Once these streets buzzed with life, but now silence reigns. Children’s bags still hang on hooks in the elementary school, waiting for their owners to claim them. Kitchen shelves are filled with food, slowly rotting as the years pass. This town was once home to thousands of people, but now everybody is gone.
The village of Namie was established on April 1, 1889, in the Nahara District of Fukushima in Japan. It was built on the site of Koyamachi, an ancient settlement that had been destroyed by fire.
Over the years, Namie expanded from a village into a town. Then, in 1956, it swallowed up the nearby areas of Obori and Karino to form one larger metropolis.
By March 2011 there were more than 20,000 people who called Namie home. They worked in the rice paddy fields that surrounded the town, and eked out a living through fishing and collecting salmon roe.
The Fukushima Daiichi Nuclear Power Plant just along the coast also played an important role in the town. More than 2,000 local residents were employed there, while its owner Tepco often supported events and activities within the community.
Then, on March 11, 2011, everything changed. Shifting tectonic plates beneath the ocean near Japan caused a massive earthquake that wreaked havoc across the country.
With a magnitude level of 9.0, it was the strongest quake to hit Japan in recorded history and the fourth most powerful in the world since records began. It hit the country with such force that Honshu, the main island of Japan where Namie is located, was shifted eight feet to the east.
The effects of the quake were staggering. The seismic shift triggered giant waves that reached up to 130 feet in height, traveling up to six miles inland and destroying almost everything in their path.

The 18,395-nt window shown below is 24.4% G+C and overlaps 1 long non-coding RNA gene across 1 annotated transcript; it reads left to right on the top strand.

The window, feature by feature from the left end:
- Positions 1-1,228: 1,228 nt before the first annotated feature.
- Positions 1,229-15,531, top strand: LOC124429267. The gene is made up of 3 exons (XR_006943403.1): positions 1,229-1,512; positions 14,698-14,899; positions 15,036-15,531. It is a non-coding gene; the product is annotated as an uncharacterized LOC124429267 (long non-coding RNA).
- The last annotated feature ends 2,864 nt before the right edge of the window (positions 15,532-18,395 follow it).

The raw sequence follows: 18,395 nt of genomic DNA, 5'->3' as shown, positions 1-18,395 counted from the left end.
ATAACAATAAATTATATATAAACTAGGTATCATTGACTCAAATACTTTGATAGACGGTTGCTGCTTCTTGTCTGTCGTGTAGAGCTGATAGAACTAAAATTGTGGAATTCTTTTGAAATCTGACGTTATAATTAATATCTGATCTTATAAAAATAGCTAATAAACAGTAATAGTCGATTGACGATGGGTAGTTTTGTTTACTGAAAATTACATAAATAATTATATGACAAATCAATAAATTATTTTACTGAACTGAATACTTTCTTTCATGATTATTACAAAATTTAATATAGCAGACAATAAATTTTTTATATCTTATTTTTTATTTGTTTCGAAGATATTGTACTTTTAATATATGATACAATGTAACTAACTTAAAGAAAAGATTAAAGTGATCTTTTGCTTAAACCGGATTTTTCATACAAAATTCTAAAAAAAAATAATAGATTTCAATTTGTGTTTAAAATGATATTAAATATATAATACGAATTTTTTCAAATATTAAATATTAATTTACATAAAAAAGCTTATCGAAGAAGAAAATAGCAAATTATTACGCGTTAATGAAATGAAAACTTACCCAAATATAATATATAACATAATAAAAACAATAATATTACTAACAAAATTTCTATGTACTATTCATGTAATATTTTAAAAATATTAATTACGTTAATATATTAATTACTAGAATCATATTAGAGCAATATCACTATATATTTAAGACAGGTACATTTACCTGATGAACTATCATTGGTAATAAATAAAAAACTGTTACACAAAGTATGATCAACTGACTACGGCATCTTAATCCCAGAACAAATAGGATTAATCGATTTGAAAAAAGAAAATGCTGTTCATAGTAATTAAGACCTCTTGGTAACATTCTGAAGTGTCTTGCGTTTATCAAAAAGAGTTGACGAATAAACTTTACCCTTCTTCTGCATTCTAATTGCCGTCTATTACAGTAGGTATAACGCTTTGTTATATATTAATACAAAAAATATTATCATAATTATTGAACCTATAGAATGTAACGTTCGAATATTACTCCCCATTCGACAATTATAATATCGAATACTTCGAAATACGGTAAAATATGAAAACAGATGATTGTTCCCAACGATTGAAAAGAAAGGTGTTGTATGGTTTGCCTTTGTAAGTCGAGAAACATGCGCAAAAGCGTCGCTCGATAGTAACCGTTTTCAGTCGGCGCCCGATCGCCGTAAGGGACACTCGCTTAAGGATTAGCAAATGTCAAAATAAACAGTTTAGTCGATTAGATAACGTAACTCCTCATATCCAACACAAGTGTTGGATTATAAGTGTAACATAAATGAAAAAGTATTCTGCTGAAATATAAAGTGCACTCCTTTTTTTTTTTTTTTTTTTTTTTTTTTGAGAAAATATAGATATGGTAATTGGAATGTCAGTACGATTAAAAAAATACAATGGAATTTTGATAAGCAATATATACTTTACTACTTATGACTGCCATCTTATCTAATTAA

Officials estimate that almost 16,000 people lost their lives in the disaster, with many thousands more missing or injured. But another terrifying side-effect of the quake was its impact on the Fukushima Daiichi Nuclear Power Plant and the towns surrounding it.
During the chaos, several electrical generators at the plant went down. Without power, the cooling systems in the nuclear reactors failed and a build-up of hydrogen gas caused several explosions. And to make things worse, dangerous radioactive material began to leak out of the plant.
At 7:03pm on March 11 the Japanese government declared a state of nuclear emergency. Initially, an area of a mile and a half around the plant was evacuated, with almost 2,000 people ordered to leave their homes.
By 6:25pm on March 12, this exclusion zone had been extended to a 12-mile radius. By the next day, around 200,000 people had been evacuated from the area.
For the residents of Namie, this meant having to abandon their homes overnight. They were alerted to the disaster by city officials driving through the streets with loudspeakers. They were told to evacuate to Tsushima, a small town around 17 miles inland.
The situation in Tsushima was dire. A town with a population of only 1,400, it struggled to provide food and adequate shelter for the residents of Namie. Then, the wind began blowing radiation from the plant directly over the town.
On March 15, three days after their arrival in Tsushima, the residents of Namie were on the move again. They packed up and relocated to Nihonmatsu, a city located just under 40 miles from the plant. Five years later, they are still there.
Today, Namie is a ghost town. The exclusion zone restrictions remain in place, barring the residents from returning to their homes. They are permitted to visit once a month to clean and retrieve possessions, but are not permitted to stay for the night.
Ukedo, the area of the town closest to the coast, was completely wiped out by the tsunami. Further inland, buildings still stand in various states of disarray.
Inside homes, belongings scattered by the earthquake are still strewn across the floor. Abandoned roads and train lines have been reclaimed by nature, with thick vegetation growing through the cracks. A damaged elementary school looks like a set from a post-apocalyptic movie, as if everyone had left mid-lesson, never to return.
Conservative estimates suggest that it will be at least another year before certain areas can be declared safe. Even then, many have lost trust in official statements after Tepco was heavily criticized over its handling of the incident.
Despite fears of the long-term effects of radiation on livestock and crops, the lengthy process of cleaning up the town continues. Whether anyone will want to return to live in the shadow of one of the worst nuclear disasters in history, however, remains to be seen.